Not all my commentary is about retailing and business, and, naturally, the reactions I often get don't always fall within the so-called lines to which MNB mostly dedicates itself.
Which is great.
Take, for example, the brief review I did before I took some time off about the latest season of "Bosch" on Amazon prime Video, based on the Michael Connelly novels.
MNB reader Jon Berg wrote:
While I always enjoy your POV and stance on the business issues you present, I really like the fact that you balance all that with entertainment, sports, politics, etc. Because none of us lives in a business acumen "only" world. I think your balanced approach is totally spot on. Which leads me to your recommendation for "Bosch." I picked up on the series long ago, based on your review. I have thoroughly enjoyed it. My wife was born and raised in inner city LA and later east LA. We both agreed, watching the show is like a mini-mosaic of visiting there. The good, and the not-so-good of course. Please keep the recommendations coming, they are a core part of your well rounded approach with MNB.
But, of course, not everyone agrees.
Another MNB reader wrote:
The Bosch character is a self-righteous prig who allows his passion to rule his brain. In Season 8, for instance …
Well, I'm going to stop there, because the rest of the email sort of gives away the end of the eight-episode series. I don't want to do that, and I tried to avoid giving away the game in my review.
I do think that it is possible to be self-righteous without being a prig. It also is possible to be a prig without being self-righteous.
I did a little checking, and the dictionary definition of "prig" is, "a self-righteously moralistic person who behaves as if superior to others."
The dictionary definition of "self-righteous" is, "having or characterized by a certainty, especially an unfounded one, that one is totally correct or morally superior."
Which is interesting, because going into this dialogue I would've thought that I'd rather be self-righteous than a prig … but, in fact, according to the dictionary, it is entirely possible that it may be the other way around.
Then again, maybe it is a moot point.
I think there are people in the world - in fact and fiction - who try to make decisions because they believe those decisions are the right thing to do. In fact, the American detective novel is founded on the notion that the protagonist is willing to go farther than anyone else to do what is necessary to make things as they ought to be. With more concern for individuals than politics or power structures, to fight for the little guy vs. the institutions that often rule our lives. It often is framed as a battle between ethics vs. expediency.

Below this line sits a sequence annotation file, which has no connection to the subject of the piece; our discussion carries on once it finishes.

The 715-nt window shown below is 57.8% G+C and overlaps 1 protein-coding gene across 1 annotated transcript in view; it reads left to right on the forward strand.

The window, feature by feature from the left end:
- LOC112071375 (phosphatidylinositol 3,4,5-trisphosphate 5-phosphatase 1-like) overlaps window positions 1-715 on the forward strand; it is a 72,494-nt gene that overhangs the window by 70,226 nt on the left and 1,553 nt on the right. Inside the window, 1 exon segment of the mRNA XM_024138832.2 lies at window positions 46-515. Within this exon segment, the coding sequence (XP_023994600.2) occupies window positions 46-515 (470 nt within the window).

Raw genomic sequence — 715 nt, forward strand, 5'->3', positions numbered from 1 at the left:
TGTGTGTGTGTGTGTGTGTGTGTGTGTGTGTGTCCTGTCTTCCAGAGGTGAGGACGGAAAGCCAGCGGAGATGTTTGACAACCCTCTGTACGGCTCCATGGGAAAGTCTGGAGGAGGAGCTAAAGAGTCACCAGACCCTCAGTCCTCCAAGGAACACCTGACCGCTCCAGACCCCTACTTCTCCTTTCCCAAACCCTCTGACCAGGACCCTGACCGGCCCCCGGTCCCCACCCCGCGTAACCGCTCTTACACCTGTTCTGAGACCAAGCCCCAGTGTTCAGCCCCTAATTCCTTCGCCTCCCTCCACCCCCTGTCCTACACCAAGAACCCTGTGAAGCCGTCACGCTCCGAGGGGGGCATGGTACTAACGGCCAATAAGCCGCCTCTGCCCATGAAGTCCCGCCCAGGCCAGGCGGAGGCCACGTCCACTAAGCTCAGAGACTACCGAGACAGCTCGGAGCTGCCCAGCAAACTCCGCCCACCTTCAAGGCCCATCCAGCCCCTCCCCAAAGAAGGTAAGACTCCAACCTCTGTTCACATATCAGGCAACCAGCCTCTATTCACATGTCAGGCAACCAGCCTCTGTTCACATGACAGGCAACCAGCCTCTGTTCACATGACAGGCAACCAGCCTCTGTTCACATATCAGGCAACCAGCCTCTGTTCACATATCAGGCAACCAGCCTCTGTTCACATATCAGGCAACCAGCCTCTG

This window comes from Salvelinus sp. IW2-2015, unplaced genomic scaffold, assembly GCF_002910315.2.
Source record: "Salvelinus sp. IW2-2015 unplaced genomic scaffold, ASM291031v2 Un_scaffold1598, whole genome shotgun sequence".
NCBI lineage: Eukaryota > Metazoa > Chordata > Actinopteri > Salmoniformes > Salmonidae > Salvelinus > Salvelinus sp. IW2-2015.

And sure, sometimes passion rules the brain, because the protagonist of such novels often has a passion for a kind of justice that less honorable people do not.
Raymond Chandler, who in many ways invented the form, wrote:
“Down these mean streets a man must go who is not himself mean, who is neither tarnished nor afraid. He is the hero; he is everything. He must be a complete man and a common man and yet an unusual man. He must be, to use a rather weathered phrase, a man of honor—by instinct, by inevitability, without thought of it, and certainly without saying it. He must be the best man in his world and a good enough man for any world.
“He will take no man’s money dishonestly and no man’s insolence without a due and dispassionate revenge. He is a lonely man and his pride is that you will treat him as a proud man or be very sorry you ever saw him.
“The story is this man’s adventure in search of a hidden truth, and it would be no adventure if it did not happen to a man fit for adventure. If there were enough like him, the world would be a very safe place to live in, without becoming too dull to be worth living in.”
To characterize such people - in fact or fiction - as "self-righteous prigs" is to miss the point, which is that someone has to be willing to go down those mean streets and behave in an honorable manner that is utterly unfamiliar to those who say they are concerned about the greater good, but actually are more focused on their own well-being, and glowing their own power, influence, or wealth.
At this point, you may be reading this and wondering if I had way too much time to think during my days off. Which is fair. And maybe true.
So, I'll just end with this. The MNB reader who takes issue with "Bosch" refers to "season 8."
But there has been no season eight. Not yet anyway. Though, as I pointed out, Harry Bosch will return in a new series on IMDBm, during which he will follow a different path - though on familiar mean streets - originally laid out for him in more recent Connelly novels.
I'm thrilled to be able to go with him.